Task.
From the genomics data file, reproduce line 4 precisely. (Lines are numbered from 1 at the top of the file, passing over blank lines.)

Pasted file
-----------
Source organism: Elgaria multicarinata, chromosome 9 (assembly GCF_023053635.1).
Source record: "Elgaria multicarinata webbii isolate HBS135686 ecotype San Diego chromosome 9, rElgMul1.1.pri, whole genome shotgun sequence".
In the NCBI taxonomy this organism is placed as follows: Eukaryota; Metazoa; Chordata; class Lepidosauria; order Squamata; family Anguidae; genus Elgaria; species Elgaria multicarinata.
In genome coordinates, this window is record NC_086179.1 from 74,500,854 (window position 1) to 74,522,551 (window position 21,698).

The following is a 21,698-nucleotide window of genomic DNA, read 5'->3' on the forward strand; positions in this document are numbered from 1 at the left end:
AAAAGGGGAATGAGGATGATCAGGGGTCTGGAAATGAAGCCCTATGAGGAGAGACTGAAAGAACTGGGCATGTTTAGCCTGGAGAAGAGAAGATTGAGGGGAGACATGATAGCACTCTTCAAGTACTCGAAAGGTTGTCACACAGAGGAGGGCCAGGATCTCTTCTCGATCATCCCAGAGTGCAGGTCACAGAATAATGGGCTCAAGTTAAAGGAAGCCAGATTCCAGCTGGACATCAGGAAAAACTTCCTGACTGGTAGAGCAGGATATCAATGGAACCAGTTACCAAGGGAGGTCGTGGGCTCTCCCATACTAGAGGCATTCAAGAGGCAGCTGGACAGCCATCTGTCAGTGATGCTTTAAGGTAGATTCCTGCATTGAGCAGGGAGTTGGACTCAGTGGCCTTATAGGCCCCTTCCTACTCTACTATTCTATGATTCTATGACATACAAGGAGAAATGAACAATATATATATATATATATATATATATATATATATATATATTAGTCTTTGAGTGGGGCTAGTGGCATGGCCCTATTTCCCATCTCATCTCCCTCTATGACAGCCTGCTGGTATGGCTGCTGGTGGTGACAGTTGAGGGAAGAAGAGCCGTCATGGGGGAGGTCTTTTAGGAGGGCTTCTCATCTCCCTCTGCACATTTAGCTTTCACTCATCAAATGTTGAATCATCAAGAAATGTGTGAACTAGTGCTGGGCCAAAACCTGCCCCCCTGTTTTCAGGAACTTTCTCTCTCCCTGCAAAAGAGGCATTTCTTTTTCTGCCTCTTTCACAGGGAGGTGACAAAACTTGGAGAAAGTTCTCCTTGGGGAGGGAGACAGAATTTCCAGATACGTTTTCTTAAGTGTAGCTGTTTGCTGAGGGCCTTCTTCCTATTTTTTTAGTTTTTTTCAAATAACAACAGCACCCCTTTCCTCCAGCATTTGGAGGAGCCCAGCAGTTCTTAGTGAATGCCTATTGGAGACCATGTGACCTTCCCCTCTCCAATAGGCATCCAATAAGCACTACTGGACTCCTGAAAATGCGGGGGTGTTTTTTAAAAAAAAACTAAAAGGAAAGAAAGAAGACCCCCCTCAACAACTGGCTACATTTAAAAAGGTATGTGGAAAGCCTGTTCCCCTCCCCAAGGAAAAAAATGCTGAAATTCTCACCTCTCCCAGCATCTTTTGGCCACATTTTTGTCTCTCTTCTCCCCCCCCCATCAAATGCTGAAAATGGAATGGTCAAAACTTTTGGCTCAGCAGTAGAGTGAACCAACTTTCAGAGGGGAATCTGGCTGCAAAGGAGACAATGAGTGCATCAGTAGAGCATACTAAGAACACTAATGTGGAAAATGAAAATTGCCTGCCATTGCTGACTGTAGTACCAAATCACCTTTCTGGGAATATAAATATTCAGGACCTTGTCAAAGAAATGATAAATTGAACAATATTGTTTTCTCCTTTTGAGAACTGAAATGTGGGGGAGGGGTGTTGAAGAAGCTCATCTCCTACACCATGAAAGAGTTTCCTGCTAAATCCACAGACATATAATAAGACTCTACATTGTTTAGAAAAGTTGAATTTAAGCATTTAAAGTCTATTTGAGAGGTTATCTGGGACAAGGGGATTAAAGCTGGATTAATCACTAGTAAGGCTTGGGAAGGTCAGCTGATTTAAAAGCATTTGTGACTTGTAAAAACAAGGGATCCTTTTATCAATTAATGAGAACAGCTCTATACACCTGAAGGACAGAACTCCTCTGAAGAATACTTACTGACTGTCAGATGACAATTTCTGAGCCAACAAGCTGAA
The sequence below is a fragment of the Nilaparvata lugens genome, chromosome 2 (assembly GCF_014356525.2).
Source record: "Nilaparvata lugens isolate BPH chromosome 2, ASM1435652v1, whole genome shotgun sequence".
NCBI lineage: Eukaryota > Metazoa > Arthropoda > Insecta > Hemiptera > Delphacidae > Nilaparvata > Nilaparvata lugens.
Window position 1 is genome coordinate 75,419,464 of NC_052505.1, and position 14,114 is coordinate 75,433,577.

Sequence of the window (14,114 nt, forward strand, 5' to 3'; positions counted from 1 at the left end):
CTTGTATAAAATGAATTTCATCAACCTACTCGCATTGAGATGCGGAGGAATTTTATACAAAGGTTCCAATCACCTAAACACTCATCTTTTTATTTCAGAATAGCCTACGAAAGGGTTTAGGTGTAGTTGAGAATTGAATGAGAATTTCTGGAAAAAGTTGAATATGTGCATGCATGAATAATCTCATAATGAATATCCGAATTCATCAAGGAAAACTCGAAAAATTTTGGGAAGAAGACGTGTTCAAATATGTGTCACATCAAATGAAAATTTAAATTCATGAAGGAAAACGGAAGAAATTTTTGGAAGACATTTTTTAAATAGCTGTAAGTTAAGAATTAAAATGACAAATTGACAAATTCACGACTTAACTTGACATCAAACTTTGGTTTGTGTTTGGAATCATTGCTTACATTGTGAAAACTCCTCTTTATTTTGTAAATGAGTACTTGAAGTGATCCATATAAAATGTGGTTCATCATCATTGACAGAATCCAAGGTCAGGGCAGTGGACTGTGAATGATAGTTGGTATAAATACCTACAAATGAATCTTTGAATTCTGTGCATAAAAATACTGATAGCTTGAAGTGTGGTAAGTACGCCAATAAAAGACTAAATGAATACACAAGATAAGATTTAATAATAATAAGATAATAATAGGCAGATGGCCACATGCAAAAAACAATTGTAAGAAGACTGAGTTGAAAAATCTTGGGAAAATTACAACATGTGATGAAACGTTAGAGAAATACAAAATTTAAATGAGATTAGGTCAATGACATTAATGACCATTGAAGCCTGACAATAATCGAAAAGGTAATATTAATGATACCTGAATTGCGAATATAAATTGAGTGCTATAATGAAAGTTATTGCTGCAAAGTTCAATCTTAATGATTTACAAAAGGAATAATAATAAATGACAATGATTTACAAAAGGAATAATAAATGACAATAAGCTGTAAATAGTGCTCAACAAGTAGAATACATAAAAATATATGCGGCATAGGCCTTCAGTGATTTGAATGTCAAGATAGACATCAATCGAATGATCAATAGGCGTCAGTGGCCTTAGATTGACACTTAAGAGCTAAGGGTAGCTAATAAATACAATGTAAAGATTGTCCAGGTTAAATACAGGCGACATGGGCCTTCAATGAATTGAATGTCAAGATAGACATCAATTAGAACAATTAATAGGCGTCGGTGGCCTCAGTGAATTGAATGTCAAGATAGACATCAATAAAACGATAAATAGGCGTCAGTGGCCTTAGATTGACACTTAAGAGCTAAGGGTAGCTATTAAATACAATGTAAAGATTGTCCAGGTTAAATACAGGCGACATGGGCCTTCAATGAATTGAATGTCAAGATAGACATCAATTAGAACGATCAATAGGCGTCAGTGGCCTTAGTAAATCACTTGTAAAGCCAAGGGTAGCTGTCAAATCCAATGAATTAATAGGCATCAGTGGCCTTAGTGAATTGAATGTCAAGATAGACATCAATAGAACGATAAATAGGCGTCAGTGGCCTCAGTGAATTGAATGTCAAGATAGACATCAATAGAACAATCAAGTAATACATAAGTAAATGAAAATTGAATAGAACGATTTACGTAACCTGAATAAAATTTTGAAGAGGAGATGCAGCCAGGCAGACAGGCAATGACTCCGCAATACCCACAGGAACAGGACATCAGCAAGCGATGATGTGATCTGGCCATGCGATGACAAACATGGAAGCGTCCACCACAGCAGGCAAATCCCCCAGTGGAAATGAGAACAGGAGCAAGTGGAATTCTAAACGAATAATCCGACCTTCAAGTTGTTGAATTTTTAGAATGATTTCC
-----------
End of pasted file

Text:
In genome coordinates, this window is record NC_086179.1 from 74,500,854 (window position 1) to 74,522,551 (window position 21,698).